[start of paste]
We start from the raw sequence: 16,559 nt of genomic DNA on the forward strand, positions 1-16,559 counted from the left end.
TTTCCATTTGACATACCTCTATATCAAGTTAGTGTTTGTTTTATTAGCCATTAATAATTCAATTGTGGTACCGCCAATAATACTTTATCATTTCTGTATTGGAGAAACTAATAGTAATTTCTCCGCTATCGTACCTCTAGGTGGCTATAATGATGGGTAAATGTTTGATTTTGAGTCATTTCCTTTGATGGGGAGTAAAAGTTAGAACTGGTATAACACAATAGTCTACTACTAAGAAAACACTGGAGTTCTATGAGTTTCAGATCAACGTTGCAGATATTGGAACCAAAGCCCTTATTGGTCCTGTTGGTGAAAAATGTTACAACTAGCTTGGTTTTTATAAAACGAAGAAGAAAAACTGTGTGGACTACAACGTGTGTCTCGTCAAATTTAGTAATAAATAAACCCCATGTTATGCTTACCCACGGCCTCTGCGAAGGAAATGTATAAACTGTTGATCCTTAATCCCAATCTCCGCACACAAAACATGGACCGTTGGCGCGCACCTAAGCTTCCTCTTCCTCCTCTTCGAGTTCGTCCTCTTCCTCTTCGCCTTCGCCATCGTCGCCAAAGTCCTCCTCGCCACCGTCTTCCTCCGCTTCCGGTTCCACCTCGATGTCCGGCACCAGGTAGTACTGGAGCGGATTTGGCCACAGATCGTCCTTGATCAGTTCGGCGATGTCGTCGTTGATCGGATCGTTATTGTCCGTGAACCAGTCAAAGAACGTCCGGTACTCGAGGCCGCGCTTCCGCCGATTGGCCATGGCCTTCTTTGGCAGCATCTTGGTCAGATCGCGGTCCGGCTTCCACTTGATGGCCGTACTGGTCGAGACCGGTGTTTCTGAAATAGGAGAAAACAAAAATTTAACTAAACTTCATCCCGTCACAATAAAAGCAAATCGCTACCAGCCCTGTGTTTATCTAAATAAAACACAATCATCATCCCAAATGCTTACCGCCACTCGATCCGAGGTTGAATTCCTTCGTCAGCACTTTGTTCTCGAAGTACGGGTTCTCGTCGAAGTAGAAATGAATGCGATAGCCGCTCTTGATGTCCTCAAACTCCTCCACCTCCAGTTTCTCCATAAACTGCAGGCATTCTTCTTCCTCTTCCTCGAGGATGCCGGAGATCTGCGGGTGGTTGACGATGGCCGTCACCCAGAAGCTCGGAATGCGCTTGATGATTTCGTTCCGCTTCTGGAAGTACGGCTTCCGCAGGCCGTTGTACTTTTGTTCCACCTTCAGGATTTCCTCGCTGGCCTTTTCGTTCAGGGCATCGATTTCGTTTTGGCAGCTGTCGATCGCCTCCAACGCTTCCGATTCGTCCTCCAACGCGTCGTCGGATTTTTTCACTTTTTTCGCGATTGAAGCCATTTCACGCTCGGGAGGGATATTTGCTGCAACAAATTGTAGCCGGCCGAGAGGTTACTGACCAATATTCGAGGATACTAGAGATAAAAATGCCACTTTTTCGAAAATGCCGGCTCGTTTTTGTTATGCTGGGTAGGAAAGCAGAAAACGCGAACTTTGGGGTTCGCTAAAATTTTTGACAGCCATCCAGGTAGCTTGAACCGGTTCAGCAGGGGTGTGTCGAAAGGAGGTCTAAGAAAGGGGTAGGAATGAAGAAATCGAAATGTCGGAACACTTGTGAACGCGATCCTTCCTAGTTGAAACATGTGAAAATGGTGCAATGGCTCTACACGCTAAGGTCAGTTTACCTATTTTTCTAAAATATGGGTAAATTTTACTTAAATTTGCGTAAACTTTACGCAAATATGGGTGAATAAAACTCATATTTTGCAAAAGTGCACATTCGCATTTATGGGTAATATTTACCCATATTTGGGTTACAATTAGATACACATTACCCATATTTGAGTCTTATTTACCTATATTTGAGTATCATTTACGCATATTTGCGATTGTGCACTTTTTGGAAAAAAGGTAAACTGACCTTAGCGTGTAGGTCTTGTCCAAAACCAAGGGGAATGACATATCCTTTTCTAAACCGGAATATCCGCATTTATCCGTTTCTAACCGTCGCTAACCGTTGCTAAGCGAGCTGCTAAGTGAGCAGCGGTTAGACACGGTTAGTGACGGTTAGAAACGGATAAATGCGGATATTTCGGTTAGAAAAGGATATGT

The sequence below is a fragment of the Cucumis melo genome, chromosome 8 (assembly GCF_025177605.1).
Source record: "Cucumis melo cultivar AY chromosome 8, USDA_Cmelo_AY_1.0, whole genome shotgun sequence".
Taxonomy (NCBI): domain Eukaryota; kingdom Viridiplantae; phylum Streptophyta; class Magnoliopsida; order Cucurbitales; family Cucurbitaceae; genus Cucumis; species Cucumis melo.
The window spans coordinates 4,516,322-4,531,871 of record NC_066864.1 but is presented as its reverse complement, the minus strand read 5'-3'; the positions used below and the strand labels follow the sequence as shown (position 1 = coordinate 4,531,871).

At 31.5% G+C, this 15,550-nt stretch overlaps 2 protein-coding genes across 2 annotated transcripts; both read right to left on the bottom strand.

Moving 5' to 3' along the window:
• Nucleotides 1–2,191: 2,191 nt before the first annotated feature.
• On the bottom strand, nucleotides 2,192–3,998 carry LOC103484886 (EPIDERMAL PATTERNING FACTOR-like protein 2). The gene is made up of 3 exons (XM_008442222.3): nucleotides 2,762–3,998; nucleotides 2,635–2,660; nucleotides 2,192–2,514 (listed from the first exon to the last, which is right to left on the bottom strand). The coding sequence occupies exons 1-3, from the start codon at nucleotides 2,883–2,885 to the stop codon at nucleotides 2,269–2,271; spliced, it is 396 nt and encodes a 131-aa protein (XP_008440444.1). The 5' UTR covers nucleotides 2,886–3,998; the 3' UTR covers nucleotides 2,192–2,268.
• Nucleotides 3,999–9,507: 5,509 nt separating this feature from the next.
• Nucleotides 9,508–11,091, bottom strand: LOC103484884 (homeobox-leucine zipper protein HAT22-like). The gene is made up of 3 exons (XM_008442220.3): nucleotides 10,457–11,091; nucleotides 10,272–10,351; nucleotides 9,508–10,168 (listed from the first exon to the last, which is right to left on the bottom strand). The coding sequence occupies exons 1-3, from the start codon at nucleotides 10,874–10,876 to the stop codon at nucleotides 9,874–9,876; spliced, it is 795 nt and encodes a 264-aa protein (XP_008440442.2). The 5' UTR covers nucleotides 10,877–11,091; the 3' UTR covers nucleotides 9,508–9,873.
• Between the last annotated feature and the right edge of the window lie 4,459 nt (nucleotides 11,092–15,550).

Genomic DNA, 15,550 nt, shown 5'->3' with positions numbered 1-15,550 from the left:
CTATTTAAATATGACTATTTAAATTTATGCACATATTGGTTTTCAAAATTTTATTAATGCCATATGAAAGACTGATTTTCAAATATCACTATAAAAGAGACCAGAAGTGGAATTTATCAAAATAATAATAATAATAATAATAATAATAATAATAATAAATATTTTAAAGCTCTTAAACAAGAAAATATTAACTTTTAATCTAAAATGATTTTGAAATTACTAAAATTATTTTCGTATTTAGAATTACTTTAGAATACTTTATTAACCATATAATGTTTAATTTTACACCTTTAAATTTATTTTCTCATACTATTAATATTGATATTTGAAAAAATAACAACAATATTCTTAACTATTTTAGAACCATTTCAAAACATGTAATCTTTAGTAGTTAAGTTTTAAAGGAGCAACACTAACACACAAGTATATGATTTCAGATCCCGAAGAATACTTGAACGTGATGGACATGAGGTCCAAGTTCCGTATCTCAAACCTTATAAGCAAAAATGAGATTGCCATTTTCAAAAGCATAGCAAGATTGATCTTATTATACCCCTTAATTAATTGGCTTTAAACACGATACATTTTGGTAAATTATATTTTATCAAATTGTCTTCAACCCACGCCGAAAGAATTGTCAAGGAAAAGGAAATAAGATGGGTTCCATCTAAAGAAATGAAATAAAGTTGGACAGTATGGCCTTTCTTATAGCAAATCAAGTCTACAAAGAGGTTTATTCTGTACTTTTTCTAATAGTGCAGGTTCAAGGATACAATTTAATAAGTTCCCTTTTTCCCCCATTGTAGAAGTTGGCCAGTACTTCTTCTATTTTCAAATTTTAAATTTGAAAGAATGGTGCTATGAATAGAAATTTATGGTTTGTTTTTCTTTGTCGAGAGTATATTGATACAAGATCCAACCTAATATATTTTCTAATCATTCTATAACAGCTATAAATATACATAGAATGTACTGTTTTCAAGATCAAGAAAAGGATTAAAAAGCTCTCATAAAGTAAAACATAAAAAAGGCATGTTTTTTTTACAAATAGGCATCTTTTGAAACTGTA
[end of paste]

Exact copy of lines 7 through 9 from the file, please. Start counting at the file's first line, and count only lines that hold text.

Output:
At 31.5% G+C, this 15,550-nt stretch overlaps 2 protein-coding genes across 2 annotated transcripts; both read right to left on the bottom strand.

Moving 5' to 3' along the window:
• Nucleotides 1–2,191: 2,191 nt before the first annotated feature.